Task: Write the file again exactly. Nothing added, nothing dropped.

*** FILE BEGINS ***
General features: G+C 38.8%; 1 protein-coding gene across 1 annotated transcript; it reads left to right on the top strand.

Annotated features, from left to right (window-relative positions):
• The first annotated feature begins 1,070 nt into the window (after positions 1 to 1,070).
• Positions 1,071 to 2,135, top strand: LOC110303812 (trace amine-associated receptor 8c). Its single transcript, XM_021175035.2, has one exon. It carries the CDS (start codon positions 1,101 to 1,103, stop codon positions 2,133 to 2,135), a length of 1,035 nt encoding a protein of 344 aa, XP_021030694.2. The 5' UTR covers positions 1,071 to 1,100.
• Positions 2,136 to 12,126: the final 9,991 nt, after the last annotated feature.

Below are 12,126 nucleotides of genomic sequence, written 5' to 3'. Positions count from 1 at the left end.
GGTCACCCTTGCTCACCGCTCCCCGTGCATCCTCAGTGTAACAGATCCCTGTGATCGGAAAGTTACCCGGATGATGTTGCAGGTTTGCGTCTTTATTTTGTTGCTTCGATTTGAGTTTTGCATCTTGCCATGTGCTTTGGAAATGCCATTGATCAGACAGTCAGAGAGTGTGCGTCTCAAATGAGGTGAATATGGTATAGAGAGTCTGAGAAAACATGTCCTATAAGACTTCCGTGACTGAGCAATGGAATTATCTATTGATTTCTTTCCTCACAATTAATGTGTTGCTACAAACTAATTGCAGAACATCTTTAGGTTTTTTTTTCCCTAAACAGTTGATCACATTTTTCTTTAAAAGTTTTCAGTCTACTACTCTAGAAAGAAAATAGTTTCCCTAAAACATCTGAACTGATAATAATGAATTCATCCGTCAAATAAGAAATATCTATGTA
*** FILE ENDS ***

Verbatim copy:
General features: G+C 38.8%; 1 protein-coding gene across 1 annotated transcript; it reads left to right on the top strand.

Annotated features, from left to right (window-relative positions):
• The first annotated feature begins 1,070 nt into the window (after positions 1 to 1,070).
• Positions 1,071 to 2,135, top strand: LOC110303812 (trace amine-associated receptor 8c). Its single transcript, XM_021175035.2, has one exon. It carries the CDS (start codon positions 1,101 to 1,103, stop codon positions 2,133 to 2,135), a length of 1,035 nt encoding a protein of 344 aa, XP_021030694.2. The 5' UTR covers positions 1,071 to 1,100.
• Positions 2,136 to 12,126: the final 9,991 nt, after the last annotated feature.

Below are 12,126 nucleotides of genomic sequence, written 5' to 3'. Positions count from 1 at the left end.
GGTCACCCTTGCTCACCGCTCCCCGTGCATCCTCAGTGTAACAGATCCCTGTGATCGGAAAGTTACCCGGATGATGTTGCAGGTTTGCGTCTTTATTTTGTTGCTTCGATTTGAGTTTTGCATCTTGCCATGTGCTTTGGAAATGCCATTGATCAGACAGTCAGAGAGTGTGCGTCTCAAATGAGGTGAATATGGTATAGAGAGTCTGAGAAAACATGTCCTATAAGACTTCCGTGACTGAGCAATGGAATTATCTATTGATTTCTTTCCTCACAATTAATGTGTTGCTACAAACTAATTGCAGAACATCTTTAGGTTTTTTTTTCCCTAAACAGTTGATCACATTTTTCTTTAAAAGTTTTCAGTCTACTACTCTAGAAAGAAAATAGTTTCCCTAAAACATCTGAACTGATAATAATGAATTCATCCGTCAAATAAGAAATATCTATGTA